A simplified hypothetical representation is of the J-Curve is below:
Why is this? A few reasons:
- Fund organizational expenses. Funds are expensive to form. Formation expenses include legal, accounting, tax, and travel. These organizational expenses can run from hundreds of thousands of dollars to over a million dollars. It is customary for the fund to reimburse the fund’s general partner (“GP”) for these organizational expenses (up to a negotiated cap). These expenses are paid from the initial capital call.
- Management fees. The fund will pay the GP a management fee, which is usually 2% of committed capital each year during the investing phase of the fund’s life (the first 5 years). This management fee is paid in quarterly installments, in advance. So, for example, if a $100 million fund pays an annual 2% management fee, that equates to $2 million per year, or $500,000 per quarter, paid in advance.
- Fund expenses. The fund also has annual expenses that it pays, including insurance, accounting fees, legal fees, back office fees, brokerage, etc. These expenses aren’t usually very significant but they have a greater impact early in the fund’s life.
- Portfolio valuation. There’s a saying in private equity, particularly in venture capital, that “lemons ripen early.” This is sometimes expressed as “lemons ripen faster than pearls.” These refer to the fact that poor investments are often recognized by the GP early, while good investments will typically take a longer time to mature. When an investment sours (pun intended), the GP will mark-down or write-off the carrying value of the investment. This results in the early performance of the fund to suffer.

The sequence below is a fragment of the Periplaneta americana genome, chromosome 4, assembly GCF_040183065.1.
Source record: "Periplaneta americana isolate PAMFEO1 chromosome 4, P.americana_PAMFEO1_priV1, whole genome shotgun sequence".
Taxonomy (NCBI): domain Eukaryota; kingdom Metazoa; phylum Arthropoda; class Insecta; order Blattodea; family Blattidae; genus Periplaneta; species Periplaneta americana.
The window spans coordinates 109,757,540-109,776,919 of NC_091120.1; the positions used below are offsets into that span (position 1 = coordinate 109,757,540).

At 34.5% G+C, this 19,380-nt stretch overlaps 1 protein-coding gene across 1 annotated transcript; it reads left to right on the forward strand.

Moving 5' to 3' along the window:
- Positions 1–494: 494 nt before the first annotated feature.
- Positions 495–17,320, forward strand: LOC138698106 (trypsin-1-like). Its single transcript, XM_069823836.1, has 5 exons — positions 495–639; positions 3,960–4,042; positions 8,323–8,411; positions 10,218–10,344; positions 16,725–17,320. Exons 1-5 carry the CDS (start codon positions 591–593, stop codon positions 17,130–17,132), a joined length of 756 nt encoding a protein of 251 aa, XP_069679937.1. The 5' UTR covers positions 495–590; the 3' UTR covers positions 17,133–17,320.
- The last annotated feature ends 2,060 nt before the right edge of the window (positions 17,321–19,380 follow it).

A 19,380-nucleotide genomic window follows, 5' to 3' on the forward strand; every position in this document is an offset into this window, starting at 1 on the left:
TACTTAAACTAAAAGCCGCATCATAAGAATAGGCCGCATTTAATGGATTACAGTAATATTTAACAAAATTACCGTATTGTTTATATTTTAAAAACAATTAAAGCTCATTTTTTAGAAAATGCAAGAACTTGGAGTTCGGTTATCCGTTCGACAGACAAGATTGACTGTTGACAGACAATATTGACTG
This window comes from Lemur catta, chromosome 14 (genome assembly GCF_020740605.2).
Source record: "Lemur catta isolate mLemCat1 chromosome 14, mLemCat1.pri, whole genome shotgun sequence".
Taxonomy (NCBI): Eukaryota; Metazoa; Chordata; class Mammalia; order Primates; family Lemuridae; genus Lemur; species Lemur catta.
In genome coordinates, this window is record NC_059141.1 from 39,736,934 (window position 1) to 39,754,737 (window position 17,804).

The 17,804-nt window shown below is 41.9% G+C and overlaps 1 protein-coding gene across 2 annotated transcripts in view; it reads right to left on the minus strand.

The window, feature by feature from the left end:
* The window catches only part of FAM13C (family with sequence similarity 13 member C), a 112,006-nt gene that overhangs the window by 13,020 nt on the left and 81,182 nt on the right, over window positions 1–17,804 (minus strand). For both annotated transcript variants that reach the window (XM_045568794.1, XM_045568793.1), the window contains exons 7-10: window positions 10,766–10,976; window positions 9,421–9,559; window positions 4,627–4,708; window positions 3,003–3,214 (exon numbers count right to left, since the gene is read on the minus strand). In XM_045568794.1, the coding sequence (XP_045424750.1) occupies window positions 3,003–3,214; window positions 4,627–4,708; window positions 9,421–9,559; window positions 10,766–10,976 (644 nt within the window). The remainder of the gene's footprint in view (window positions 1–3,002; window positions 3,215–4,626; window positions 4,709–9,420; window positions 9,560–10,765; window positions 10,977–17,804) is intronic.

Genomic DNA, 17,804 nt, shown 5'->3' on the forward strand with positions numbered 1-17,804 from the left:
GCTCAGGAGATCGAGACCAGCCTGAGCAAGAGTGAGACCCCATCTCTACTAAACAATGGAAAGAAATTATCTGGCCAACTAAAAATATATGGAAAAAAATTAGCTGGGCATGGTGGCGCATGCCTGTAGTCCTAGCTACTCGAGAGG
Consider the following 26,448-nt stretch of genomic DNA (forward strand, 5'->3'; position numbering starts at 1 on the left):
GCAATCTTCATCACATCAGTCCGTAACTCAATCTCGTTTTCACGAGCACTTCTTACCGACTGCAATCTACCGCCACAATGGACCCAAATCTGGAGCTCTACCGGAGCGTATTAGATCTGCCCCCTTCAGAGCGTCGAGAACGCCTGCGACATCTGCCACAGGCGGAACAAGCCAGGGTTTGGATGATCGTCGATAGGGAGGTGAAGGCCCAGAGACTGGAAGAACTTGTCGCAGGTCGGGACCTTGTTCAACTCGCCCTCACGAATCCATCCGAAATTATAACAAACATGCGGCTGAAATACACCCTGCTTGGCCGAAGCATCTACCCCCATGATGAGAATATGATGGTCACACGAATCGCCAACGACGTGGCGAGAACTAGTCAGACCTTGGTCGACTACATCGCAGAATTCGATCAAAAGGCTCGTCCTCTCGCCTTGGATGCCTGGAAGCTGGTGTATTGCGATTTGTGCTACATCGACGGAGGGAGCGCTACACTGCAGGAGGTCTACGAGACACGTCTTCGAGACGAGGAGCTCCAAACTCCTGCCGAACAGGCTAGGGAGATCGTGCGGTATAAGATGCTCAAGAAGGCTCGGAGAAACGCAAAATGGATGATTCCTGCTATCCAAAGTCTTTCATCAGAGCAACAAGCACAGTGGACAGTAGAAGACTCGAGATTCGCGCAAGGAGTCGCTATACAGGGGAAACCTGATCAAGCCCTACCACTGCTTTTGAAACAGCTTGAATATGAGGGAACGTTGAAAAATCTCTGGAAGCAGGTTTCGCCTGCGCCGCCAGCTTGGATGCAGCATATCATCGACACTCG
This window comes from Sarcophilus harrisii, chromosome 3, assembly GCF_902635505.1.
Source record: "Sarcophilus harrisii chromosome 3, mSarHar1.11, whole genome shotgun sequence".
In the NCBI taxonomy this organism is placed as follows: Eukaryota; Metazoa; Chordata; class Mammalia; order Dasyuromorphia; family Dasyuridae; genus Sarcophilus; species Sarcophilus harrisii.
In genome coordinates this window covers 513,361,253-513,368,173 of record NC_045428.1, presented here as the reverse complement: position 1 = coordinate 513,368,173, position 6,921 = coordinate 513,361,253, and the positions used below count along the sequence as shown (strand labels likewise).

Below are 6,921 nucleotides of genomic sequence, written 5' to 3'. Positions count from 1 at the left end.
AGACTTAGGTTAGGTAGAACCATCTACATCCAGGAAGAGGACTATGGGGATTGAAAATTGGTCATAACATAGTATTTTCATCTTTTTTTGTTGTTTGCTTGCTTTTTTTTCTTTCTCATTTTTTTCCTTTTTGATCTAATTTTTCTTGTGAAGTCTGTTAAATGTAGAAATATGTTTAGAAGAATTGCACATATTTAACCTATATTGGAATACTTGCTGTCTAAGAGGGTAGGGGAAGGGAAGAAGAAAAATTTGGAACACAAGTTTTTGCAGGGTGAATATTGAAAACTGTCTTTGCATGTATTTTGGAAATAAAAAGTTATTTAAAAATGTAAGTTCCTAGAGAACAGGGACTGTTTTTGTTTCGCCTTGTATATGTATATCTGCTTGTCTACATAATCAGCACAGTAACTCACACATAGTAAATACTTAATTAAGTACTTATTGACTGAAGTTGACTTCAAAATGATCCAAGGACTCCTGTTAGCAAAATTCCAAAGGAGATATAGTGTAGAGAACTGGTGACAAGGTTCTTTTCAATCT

The J-Curve tends to be more pronounced in early-stage venture capital funds, as it is expected that 50% to 60% of the fund’s seed and early-stage investments may not return capital. Growth equity funds have shallower J-Curves as the companies in which they invest typically are established companies, with meaningful revenues and positive (or trending positive) cash flows. Buyout funds also can have shallower J-Curves as their investments typically are larger companies with good cash flows. Secondary funds may also have a shallower J-Curve or no J-Curve at all.
The J-Curve graph shown above is hypothetical. Most funds don’t look like this. Fund returns are highly individual. The return graph for a poor performing fund might look like this:
In an extremely bad case, the return graph might look like this:
However, some funds may make investments that have a positive event very quickly (a subsequent up financing round, a major milestone achievement, a major customer win, etc.), which leads to a mark-up of the investments. In these cases, the fund may not have a J-Curve at all. The return curve could look like this:
J-Curve and IRRs. Investors in private equity funds often use the Internal Rate of Return (or "IRR") to measure the performance of portfolio funds. Using IRR to measure private equity fund performance has some drawbacks. First, the true IRR of a fund can't be calculated until the fund is finally liquidated - which can be 15-16 years after formation for many funds (and even longer for some funds!). Until a fund is liquidated, an interim IRR is calculated assuming that the fund's latest net asset value (as provided for in the fund's latest quarterly or annual report) is distributed as cash. This assumption has several drawbacks, which will be discussed in an upcoming post. In addition, because of the J-Curve, a fund's interim IRR's tend to be negative in the first few years of a fund's life. Interim IRRs become more meaningful over time and as distributions are paid out to investors.